My registry is filled with noise; settings that have accumulated since the last time I repaved this machine (which is a VERY SCARY 4 years now!). Can you guess what the size of my registry is? Can you guess how many obsolete settings there are in there? I can't, and I really don't want to find out by going through the extreme pain required to move everything to another machine. With no documentation, and a Microsoft-driven monkey-see-monkey-do about the documentation, uninstall, and just general use; application developers have no idea what is safe to remove, no reasonable way of tracking what used to be there to restore it, and no idea if that restoration would even be safe due to later installations of updates, patches and such... so it just stays and builds up.

Which brings us to versioning. How much pain is caused by the installation of parallel versions of applications, or the parallel installation of programs that handle the same sort of files? Short of a VPC, can you really have IE 5.x, IE 6.x, IE 7.x, etc. on my machine for cross-browser testing? And that's just a viewer of web-pages... things that are supposed to be be cross-platform by design! How about the story for handling the upgrading of any Office application? How much cruft in my registry is the result of what ISN'T safe to remove in case this latest version needs to be uninstalled? How many settings related to tweaking a bug out of Word 6.0 are still read and supported by Office 2007, and how many times has that code-path been tested. The whole structure of COM registration is broken because of this.

So, what does this have to do with WinFS? Tons... to this day, we still don't have the versioning story right (heck, they're changing the verioning load policy for CLR 3.0--yeah! finally a minor-minor version change is transparent!) When the CLR was first announced, I stood up at that Microsoft conference and asked POINT BLANK what the versioning strategy for the new "super cool" (binary or XML) serialization of POCOs was. You know what I got? The promise that it would be easy, and that the platform itself was going to show us the way to make our applications resiliant to upgrades and mix-version deployments. Little to no examples of that exist EVEN NOW. Instead, we're getting yet another UI platform in WPF where we have to reinvent (or wait for) all the same basic controls we've all waited for over and over. The versioning story? MIA.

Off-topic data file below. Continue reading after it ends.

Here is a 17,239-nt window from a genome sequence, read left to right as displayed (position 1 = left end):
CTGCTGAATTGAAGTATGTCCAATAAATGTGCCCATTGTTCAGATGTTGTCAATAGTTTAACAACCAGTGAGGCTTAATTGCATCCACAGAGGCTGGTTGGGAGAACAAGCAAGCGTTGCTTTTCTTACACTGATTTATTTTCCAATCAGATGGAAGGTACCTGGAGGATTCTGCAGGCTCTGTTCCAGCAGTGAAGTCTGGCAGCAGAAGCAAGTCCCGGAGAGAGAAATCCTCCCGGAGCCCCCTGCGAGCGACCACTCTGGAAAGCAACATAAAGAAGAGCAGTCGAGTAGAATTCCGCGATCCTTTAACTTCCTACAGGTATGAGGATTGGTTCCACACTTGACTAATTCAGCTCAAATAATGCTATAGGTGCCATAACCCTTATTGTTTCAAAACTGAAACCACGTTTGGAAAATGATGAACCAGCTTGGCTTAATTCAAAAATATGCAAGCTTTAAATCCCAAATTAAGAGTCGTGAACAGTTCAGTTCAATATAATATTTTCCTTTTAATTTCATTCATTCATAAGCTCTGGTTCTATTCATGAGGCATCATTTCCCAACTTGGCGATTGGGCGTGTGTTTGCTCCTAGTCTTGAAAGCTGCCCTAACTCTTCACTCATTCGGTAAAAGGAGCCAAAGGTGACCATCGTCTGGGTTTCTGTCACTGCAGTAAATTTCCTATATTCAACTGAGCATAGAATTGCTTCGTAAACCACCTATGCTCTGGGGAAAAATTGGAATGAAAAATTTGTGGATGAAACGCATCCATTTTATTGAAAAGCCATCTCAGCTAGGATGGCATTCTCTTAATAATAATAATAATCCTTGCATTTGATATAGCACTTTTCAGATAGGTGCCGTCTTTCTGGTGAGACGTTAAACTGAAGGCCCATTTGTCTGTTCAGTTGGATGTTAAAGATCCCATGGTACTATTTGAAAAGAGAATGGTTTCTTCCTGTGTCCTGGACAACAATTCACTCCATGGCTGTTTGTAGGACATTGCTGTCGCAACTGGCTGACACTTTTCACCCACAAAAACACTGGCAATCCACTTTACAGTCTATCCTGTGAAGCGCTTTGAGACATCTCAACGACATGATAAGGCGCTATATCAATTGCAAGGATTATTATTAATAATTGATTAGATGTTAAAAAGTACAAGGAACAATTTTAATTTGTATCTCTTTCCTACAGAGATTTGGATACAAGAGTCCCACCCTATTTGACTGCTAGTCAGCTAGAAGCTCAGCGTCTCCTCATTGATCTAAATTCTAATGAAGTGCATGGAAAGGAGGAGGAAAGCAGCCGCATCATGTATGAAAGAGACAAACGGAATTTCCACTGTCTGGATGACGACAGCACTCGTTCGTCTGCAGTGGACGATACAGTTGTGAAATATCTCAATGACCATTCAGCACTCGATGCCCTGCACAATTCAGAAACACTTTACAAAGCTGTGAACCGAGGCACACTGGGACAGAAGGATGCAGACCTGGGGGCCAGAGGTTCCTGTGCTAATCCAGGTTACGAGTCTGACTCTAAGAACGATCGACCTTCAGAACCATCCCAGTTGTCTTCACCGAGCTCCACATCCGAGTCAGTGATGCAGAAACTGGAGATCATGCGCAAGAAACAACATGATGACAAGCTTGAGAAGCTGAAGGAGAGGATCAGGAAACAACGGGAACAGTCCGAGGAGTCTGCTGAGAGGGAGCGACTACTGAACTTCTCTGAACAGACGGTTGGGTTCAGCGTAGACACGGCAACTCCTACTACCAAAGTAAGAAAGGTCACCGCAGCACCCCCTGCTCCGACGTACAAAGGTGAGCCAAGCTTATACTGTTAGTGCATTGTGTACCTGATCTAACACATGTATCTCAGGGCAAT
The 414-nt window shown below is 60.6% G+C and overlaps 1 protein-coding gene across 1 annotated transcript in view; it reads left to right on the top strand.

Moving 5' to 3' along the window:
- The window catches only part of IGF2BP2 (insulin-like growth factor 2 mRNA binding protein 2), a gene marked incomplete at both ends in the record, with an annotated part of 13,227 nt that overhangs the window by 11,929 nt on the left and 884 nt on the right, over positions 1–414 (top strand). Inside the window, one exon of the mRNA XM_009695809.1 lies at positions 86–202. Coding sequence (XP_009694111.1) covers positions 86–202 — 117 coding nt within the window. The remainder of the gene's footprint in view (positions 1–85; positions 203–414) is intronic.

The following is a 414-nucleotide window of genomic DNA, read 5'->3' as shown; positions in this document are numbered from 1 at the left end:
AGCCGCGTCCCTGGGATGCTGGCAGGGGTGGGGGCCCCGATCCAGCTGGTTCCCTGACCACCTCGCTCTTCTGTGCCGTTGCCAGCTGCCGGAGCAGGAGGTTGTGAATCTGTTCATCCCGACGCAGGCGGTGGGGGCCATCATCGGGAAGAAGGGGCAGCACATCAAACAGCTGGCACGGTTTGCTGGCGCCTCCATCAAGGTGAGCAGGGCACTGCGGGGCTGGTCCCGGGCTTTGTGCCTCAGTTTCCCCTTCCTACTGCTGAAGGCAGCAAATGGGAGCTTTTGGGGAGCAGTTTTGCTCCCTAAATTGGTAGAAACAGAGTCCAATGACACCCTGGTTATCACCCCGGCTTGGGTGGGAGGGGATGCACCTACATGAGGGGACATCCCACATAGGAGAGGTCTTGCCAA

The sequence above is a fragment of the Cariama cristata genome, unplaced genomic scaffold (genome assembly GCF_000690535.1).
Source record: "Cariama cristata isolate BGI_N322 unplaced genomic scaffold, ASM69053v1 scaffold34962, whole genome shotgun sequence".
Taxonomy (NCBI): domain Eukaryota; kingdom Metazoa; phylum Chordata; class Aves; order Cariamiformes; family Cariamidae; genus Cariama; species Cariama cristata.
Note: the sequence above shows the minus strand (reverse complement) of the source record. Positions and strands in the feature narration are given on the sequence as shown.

Again, what does this have to do with WinFS? The idea that we could EVER store anything with a common schema (that's coming real-soon-now) in a version resiliant way (coming soon to a framework near you) for common entities (coming soon in WinFS). So why would I ever expect to see a resonable story about versioning and best-practice for the use of WinFS? It's certainly not going to be there in 1.0, and Microsoft doesn't have much credibility FOR the developer with regard to actually tackling the hard problem of versioning. The Office folks, the SQL Server folks DEFINATELY keep datacompatibility, but the techniques and practices for the ISVs are not documented in a form we can learn from.